The Farm

REAL. GOOD. FOOD. That’s our motto.
We farm because we love people, plants, animals and food.  This little piece of God’s earth we work is a tremendous opportunity to bring folks together and a canvas to express ourselves.  We aren’t doing this to stick it to Monsanto or convert anyone.  We hope our work speaks for itself and that you can taste and see that what we’re up to is healthy, and fun and engaging.  We try not to take ourselves too seriously – because when you work around livestock long enough, you start to see the similarities…

Salt of the Earth Farm is operated by Charles and Morgan Summers.  Morgan comes from the Wild West, but is the nice, pretty, put together one, and will probably talk you into signing up for the CSA or ordering a side of beef.

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Chuck n’ Mo back in the Sugarbush – Christmas 2014

Charles is the constantly muddy/dusty/sawdust covered man from Belleville-cum-Nova Scotia.  He has so much family here in Kingston, that you can’t throw a rock without hitting one of them.  Moving back to the area is the best thing he ever dun did.  He is now over thirty, losing his hair and beginning to get creaky.  Charles likes to play with horses, knock trees over, and fantasize about creating the coolest farm ever.  If you happen to bump into him on the ranch, he is known to cease his toil and talk your ear off for an hour about esoteric/archaic agricultural practises while you smile and nod.  If he’s out of mixed gas, or there’s ice everywhere, he’ll even work on this website.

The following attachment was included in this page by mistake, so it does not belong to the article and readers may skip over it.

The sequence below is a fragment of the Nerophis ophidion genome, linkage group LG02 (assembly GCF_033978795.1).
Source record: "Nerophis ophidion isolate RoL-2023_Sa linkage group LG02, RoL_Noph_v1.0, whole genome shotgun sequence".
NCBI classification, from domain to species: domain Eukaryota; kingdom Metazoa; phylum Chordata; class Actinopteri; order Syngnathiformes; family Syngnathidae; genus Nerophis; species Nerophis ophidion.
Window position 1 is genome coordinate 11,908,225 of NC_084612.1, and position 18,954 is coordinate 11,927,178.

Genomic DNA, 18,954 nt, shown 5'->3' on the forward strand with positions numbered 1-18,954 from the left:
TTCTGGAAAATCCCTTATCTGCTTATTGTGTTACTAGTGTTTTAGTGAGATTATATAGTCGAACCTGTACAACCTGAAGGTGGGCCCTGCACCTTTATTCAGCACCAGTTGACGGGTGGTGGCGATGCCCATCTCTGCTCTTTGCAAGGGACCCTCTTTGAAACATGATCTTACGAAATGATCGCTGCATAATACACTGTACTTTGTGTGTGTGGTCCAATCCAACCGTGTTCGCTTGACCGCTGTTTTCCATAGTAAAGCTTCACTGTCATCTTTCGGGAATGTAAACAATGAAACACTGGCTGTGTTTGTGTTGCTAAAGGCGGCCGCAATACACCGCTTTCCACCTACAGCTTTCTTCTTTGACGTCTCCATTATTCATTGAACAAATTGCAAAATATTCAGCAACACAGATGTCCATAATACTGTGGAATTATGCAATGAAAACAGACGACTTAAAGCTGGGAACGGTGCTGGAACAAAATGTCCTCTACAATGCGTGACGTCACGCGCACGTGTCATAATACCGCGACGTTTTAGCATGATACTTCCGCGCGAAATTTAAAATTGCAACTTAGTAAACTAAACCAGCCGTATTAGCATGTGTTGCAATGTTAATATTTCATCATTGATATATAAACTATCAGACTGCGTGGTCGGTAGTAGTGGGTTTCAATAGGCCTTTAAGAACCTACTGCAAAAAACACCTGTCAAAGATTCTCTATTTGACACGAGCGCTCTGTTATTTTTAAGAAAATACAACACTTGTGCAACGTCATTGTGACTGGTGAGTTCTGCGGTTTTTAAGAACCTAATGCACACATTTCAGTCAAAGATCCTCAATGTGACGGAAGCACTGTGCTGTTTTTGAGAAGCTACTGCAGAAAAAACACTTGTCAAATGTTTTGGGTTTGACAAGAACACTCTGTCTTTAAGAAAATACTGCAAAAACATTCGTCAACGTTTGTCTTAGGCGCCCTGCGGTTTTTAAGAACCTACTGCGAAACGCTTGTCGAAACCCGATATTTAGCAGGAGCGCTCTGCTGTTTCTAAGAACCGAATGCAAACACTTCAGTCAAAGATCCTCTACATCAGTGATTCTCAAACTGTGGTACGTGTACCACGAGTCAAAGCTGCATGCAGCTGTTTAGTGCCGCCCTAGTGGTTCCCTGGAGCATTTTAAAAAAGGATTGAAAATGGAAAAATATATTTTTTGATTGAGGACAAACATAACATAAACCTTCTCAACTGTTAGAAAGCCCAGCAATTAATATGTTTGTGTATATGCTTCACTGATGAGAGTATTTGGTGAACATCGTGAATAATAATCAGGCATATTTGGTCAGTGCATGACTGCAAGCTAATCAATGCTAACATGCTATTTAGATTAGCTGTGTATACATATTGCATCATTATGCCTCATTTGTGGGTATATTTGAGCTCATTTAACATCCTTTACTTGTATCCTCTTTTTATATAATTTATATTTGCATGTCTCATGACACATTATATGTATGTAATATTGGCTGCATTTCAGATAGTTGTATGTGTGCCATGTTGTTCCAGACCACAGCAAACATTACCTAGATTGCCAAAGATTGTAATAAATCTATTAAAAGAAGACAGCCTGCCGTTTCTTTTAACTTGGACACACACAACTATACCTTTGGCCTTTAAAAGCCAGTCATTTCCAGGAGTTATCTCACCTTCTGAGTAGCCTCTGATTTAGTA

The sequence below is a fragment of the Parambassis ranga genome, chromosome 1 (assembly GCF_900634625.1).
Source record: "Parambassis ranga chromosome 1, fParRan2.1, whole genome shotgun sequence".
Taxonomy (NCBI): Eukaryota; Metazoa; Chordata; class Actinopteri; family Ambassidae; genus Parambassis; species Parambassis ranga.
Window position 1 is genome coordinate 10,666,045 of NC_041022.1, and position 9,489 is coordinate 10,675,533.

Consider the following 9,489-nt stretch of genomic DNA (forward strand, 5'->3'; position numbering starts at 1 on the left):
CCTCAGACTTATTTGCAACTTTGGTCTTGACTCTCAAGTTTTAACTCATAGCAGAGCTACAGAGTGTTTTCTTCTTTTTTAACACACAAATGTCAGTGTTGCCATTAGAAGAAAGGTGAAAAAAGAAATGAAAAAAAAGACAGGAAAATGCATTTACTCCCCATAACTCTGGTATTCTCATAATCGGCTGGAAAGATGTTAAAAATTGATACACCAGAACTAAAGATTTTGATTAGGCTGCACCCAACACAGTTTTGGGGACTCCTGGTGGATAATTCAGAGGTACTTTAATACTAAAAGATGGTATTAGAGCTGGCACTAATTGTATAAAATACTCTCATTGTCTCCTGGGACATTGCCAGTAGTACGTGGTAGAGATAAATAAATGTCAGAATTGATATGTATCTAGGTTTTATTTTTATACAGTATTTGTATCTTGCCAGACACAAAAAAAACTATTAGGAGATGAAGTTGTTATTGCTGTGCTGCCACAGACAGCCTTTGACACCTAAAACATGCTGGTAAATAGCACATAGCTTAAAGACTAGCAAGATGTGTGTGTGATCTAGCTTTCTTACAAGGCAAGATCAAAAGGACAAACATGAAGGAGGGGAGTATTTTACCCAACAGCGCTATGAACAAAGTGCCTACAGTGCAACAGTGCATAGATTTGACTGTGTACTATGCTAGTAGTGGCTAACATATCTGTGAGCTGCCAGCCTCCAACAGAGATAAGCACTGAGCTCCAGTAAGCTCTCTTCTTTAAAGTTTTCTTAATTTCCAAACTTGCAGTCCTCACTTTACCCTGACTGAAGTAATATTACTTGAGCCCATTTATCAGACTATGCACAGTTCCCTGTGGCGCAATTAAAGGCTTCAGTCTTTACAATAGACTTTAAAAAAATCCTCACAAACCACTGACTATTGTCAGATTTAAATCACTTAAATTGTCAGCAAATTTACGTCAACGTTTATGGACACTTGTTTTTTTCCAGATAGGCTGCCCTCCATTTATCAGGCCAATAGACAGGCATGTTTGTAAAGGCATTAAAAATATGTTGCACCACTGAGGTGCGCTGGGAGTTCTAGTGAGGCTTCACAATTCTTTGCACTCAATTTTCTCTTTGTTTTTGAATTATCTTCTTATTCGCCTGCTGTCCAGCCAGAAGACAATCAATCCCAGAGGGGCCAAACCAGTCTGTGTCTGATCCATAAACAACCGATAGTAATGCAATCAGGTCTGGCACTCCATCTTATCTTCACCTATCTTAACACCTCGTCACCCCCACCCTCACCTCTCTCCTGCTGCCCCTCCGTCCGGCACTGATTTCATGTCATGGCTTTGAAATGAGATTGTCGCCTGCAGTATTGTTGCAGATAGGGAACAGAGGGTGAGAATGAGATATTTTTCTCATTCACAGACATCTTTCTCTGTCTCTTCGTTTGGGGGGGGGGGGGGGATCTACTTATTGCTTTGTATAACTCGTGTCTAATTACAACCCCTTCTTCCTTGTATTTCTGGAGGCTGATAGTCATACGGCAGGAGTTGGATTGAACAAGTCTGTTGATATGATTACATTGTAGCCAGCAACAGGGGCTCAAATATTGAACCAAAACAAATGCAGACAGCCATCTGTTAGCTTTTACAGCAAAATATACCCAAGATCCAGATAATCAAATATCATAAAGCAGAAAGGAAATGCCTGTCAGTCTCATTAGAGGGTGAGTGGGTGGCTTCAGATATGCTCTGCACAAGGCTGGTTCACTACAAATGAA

Salt of the Earth is a little baby farm.  On steroids.

The past five years have been amazing.   This is thanks to all of our customers who took a leap of faith and invested in our CSA programs.  We were able to start a farm from scratch on land that hadn’t been worked in over 60 years!  It was year of building infrastructure, momentum, and the vision of a diverse, ecological farm in the heart of our community. Somehow we did it.

Farmgate, Google Streetview - Sept 2013

Farmgate, Google Streetview – Sept 2013

One year later.. Farmgate: CSA Pick-Up, Sept. 2014

One year later.. Farmgate, Lahbwee and Morgan at CSA Pick-Up – Sept. 2014

Salt of the Earth started in the Fall of 2013 when the opportunity to farm here came up – this, thanks to the land’s owner: Charles’ amazing and benevolent Uncle.  It seemed daunting and unbelievable at the time – would never have imagined we’d come so far, so fast.  Back then, full of hope, Charles said to his lady as they walked through the weedy old hayfields: “Morgan, this is the start of a farm here…”

“Actually Charles, this is the end of a farm.” And of course, Morgan was right.  The marginal land base and suburban location left the land stuck somewhere between viable farming and inevitable development. The plan initially was to just plant a crop of garlic, grow some green manures and sorta watch what happens.  We still lived downtown and didn’t have the necessary capital to start a business, let alone a farm.